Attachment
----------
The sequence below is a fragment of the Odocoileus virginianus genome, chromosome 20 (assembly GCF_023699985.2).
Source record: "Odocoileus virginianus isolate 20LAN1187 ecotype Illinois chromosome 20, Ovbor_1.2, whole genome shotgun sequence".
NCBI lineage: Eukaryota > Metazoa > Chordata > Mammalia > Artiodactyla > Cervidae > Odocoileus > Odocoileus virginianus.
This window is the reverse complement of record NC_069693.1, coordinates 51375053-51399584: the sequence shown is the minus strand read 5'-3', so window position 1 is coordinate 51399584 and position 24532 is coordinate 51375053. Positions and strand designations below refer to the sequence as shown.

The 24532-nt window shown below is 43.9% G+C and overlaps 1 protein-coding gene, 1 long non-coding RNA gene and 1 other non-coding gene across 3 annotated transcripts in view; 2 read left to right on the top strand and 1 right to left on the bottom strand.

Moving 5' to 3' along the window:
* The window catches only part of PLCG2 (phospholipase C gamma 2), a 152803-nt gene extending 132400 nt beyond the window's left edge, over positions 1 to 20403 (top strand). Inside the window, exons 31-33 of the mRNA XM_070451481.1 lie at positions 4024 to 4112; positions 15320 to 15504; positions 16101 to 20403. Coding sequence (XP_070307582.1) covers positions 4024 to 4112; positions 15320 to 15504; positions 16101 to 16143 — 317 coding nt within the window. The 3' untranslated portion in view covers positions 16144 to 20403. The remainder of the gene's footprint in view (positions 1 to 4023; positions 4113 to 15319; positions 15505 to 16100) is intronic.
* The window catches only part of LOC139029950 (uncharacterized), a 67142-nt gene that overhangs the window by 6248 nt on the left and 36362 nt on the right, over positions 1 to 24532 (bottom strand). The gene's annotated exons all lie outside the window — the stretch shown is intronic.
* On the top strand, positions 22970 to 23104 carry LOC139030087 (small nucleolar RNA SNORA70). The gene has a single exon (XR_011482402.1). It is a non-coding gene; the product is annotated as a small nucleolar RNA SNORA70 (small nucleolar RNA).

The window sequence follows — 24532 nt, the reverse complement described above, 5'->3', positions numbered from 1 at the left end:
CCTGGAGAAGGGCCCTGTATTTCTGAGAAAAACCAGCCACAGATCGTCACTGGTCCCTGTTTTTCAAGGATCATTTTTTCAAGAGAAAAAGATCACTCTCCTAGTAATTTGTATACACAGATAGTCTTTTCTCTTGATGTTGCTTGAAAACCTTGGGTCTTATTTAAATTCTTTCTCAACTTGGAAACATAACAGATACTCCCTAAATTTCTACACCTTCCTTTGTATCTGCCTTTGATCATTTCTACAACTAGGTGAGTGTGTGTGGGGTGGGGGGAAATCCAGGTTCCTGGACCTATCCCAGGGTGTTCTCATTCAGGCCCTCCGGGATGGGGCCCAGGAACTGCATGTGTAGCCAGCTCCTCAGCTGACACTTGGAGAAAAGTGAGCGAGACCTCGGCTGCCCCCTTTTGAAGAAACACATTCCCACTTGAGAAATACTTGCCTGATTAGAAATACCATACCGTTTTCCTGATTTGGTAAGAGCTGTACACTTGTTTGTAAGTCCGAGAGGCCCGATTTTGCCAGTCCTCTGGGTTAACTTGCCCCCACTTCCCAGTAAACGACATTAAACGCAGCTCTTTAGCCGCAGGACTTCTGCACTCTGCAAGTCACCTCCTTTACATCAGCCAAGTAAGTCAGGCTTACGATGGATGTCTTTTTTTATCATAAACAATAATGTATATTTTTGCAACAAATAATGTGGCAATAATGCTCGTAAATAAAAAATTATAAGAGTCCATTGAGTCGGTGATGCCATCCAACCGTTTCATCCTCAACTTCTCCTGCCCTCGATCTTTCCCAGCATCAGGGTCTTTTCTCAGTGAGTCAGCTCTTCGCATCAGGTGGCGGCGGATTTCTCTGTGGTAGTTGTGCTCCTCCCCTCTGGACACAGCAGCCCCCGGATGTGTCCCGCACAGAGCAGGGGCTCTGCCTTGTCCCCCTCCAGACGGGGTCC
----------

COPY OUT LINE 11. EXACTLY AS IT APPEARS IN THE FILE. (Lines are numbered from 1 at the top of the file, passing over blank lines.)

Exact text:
CCTGGAGAAGGGCCCTGTATTTCTGAGAAAAACCAGCCACAGATCGTCACTGGTCCCTGTTTTTCAAGGATCATTTTTTCAAGAGAAAAAGATCACTCTCCTAGTAATTTGTATACACAGATAGTCTTTTCTCTTGATGTTGCTTGAAAACCTTGGGTCTTATTTAAATTCTTTCTCAACTTGGAAACATAACAGATACTCCCTAAATTTCTACACCTTCCTTTGTATCTGCCTTTGATCATTTCTACAACTAGGTGAGTGTGTGTGGGGTGGGGGGAAATCCAGGTTCCTGGACCTATCCCAGGGTGTTCTCATTCAGGCCCTCCGGGATGGGGCCCAGGAACTGCATGTGTAGCCAGCTCCTCAGCTGACACTTGGAGAAAAGTGAGCGAGACCTCGGCTGCCCCCTTTTGAAGAAACACATTCCCACTTGAGAAATACTTGCCTGATTAGAAATACCATACCGTTTTCCTGATTTGGTAAGAGCTGTACACTTGTTTGTAAGTCCGAGAGGCCCGATTTTGCCAGTCCTCTGGGTTAACTTGCCCCCACTTCCCAGTAAACGACATTAAACGCAGCTCTTTAGCCGCAGGACTTCTGCACTCTGCAAGTCACCTCCTTTACATCAGCCAAGTAAGTCAGGCTTACGATGGATGTCTTTTTTTATCATAAACAATAATGTATATTTTTGCAACAAATAATGTGGCAATAATGCTCGTAAATAAAAAATTATAAGAGTCCATTGAGTCGGTGATGCCATCCAACCGTTTCATCCTCAACTTCTCCTGCCCTCGATCTTTCCCAGCATCAGGGTCTTTTCTCAGTGAGTCAGCTCTTCGCATCAGGTGGCGGCGGATTTCTCTGTGGTAGTTGTGCTCCTCCCCTCTGGACACAGCAGCCCCCGGATGTGTCCCGCACAGAGCAGGGGCTCTGCCTTGTCCCCCTCCAGACGGGGTCC